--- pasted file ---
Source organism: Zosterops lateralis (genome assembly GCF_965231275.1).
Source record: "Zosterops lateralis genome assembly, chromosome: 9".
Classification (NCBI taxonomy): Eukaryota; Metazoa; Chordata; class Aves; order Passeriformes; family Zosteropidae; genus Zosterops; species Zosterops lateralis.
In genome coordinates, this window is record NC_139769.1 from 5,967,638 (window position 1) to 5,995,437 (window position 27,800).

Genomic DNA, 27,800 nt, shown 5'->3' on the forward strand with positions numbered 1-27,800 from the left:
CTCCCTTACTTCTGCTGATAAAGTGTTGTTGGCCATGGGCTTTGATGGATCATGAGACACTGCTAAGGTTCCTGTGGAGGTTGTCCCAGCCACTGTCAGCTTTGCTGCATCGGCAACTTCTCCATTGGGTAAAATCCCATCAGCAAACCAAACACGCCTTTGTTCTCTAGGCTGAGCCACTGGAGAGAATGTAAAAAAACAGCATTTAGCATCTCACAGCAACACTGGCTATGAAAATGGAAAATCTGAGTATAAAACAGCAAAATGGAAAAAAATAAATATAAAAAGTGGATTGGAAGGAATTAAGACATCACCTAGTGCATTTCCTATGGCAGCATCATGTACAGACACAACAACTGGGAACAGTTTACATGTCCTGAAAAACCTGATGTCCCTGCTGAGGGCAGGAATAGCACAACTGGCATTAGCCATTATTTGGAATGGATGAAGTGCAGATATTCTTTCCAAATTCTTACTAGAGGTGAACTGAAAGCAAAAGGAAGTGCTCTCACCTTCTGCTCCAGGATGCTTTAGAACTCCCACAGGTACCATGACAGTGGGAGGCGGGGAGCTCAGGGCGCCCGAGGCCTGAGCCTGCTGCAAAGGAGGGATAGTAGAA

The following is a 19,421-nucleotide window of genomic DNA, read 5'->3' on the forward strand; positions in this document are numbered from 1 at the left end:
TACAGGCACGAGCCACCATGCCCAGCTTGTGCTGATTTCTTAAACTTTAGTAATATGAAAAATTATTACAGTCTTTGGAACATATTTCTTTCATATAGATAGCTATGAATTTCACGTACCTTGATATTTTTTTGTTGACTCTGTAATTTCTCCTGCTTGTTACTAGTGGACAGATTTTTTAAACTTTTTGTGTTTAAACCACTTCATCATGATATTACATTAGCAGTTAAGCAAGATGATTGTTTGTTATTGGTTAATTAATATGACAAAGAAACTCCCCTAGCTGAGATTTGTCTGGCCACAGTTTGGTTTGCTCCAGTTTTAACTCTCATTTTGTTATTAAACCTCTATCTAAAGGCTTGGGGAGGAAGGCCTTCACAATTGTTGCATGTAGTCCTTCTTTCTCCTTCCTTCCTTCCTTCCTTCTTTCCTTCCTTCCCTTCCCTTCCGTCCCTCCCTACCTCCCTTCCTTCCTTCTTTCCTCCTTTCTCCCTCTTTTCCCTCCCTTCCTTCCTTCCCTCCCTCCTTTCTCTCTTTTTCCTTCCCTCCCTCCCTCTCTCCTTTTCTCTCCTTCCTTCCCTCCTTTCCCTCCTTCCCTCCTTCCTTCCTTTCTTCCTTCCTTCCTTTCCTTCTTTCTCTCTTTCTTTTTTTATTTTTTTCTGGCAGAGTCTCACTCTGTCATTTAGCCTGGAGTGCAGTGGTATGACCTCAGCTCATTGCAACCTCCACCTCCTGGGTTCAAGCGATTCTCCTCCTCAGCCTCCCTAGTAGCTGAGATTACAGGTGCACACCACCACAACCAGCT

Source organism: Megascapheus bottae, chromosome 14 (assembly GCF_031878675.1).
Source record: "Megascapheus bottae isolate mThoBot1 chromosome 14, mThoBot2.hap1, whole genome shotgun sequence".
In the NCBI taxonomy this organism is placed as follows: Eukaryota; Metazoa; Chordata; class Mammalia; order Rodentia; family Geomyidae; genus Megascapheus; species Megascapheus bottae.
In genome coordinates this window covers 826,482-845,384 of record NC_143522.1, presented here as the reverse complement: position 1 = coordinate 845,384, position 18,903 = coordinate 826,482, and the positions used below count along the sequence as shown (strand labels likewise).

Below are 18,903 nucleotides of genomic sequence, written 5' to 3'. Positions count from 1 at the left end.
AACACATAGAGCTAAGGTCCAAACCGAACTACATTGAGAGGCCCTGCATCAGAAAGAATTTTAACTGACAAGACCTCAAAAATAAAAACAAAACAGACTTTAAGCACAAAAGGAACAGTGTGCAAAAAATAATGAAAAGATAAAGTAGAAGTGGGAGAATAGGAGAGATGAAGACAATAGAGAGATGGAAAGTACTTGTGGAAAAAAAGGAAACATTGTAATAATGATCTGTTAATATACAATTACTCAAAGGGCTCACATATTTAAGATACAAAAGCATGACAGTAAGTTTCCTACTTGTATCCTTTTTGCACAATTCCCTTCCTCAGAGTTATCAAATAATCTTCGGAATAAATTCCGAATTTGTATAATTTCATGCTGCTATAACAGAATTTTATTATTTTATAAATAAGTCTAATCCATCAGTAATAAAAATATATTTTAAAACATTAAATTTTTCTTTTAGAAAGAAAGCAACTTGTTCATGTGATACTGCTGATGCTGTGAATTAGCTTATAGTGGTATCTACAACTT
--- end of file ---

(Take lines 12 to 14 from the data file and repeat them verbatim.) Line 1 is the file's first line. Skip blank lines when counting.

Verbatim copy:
In genome coordinates this window covers 826,482-845,384 of record NC_143522.1, presented here as the reverse complement: position 1 = coordinate 845,384, position 18,903 = coordinate 826,482, and the positions used below count along the sequence as shown (strand labels likewise).

Below are 18,903 nucleotides of genomic sequence, written 5' to 3'. Positions count from 1 at the left end.
AACACATAGAGCTAAGGTCCAAACCGAACTACATTGAGAGGCCCTGCATCAGAAAGAATTTTAACTGACAAGACCTCAAAAATAAAAACAAAACAGACTTTAAGCACAAAAGGAACAGTGTGCAAAAAATAATGAAAAGATAAAGTAGAAGTGGGAGAATAGGAGAGATGAAGACAATAGAGAGATGGAAAGTACTTGTGGAAAAAAAGGAAACATTGTAATAATGATCTGTTAATATACAATTACTCAAAGGGCTCACATATTTAAGATACAAAAGCATGACAGTAAGTTTCCTACTTGTATCCTTTTTGCACAATTCCCTTCCTCAGAGTTATCAAATAATCTTCGGAATAAATTCCGAATTTGTATAATTTCATGCTGCTATAACAGAATTTTATTATTTTATAAATAAGTCTAATCCATCAGTAATAAAAATATATTTTAAAACATTAAATTTTTCTTTTAGAAAGAAAGCAACTTGTTCATGTGATACTGCTGATGCTGTGAATTAGCTTATAGTGGTATCTACAACTT